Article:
Booker T. Washington National Monument
Booker T. Washington National Monument Review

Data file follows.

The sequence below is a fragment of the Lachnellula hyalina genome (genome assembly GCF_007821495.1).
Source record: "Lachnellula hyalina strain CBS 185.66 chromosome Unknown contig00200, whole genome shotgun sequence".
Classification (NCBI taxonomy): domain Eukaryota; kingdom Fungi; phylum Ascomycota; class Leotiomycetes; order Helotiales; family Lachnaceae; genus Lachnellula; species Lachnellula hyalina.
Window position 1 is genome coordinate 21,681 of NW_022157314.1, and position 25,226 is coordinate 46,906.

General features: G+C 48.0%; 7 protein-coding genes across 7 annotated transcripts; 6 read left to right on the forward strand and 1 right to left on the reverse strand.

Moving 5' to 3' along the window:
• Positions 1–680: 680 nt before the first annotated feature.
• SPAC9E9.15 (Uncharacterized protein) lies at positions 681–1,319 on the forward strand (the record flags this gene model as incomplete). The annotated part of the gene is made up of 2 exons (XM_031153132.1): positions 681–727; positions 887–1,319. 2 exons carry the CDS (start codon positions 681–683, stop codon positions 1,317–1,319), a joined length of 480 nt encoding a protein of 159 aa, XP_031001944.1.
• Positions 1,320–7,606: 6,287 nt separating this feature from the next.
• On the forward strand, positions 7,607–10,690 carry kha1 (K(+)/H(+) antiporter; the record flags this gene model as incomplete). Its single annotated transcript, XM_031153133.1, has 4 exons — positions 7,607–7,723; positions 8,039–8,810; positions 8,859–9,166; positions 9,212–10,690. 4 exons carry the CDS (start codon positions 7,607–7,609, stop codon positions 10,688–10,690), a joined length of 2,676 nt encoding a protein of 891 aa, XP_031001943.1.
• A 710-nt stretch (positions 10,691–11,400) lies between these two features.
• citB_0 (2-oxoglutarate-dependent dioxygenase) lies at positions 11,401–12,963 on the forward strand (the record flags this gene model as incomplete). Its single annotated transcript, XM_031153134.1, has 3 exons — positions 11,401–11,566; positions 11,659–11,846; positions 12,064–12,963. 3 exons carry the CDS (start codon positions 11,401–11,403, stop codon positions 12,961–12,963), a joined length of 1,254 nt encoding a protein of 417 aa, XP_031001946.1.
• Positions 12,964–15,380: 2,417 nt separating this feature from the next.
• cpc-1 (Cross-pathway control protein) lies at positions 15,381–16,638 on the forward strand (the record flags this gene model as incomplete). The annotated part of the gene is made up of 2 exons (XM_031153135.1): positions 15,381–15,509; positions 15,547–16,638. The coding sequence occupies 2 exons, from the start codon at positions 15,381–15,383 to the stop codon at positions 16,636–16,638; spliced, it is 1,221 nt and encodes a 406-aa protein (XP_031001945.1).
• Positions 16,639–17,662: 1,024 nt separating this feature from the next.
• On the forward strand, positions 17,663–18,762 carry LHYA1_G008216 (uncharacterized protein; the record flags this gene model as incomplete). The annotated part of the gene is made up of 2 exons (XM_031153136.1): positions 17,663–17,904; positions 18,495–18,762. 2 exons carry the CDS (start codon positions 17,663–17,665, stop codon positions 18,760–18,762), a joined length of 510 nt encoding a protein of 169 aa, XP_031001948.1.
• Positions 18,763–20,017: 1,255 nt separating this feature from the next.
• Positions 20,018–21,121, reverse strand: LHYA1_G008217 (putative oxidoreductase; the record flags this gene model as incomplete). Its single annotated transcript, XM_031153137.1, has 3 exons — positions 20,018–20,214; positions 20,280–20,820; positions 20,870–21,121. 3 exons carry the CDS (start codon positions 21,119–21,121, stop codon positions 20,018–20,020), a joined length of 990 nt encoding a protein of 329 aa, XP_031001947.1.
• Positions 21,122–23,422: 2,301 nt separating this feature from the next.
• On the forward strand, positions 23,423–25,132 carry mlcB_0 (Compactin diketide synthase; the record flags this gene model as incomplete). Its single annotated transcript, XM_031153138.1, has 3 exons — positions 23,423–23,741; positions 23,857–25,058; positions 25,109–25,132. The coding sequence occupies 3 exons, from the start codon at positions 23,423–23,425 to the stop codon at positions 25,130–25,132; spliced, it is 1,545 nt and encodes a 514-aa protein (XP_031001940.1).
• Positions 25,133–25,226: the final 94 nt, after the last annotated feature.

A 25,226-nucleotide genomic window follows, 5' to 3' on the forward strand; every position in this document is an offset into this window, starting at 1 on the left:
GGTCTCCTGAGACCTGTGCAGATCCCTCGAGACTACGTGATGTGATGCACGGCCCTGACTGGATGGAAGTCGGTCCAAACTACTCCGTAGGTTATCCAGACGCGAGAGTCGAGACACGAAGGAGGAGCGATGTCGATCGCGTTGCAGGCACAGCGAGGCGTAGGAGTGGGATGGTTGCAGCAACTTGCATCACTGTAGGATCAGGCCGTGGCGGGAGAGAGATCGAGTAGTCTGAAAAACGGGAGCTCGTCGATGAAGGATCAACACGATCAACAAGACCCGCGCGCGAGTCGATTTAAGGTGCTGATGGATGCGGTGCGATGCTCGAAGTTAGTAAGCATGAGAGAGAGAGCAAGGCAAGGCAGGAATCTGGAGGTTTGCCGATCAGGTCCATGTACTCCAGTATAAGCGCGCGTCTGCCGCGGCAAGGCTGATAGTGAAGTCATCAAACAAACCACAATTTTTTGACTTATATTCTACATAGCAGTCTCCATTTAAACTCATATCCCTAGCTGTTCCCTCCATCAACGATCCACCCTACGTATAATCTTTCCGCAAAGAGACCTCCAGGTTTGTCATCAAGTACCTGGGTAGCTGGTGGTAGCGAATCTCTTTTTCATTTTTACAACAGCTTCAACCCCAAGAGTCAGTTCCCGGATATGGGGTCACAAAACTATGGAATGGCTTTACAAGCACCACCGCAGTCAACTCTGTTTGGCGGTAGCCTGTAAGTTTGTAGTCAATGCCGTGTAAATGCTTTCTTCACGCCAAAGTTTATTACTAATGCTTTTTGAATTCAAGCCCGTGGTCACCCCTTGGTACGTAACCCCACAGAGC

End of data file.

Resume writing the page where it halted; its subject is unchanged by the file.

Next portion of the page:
It would have been hard for Booker T. Washington to imagine the farm on which he was born into slavery hosting a national monument. But this restored tobacco farm 25 mi southeast of Roanoke and 21 mi south of Bedford is a fitting tribute to the humble origins of Washington (1856–1915), who broke through the yoke of oppression to become a remarkable educator and author, advising presidents McKinley, Roosevelt, and Taft and taking tea with Queen Victoria. More important, he started Tuskegee Institute in Alabama and inspired generations of African-Americans. Covering 224 acres, the farm's restored buildings; tools; crops; animals; and, in summer, interpreters in period costume all help show what life during slavery was like.
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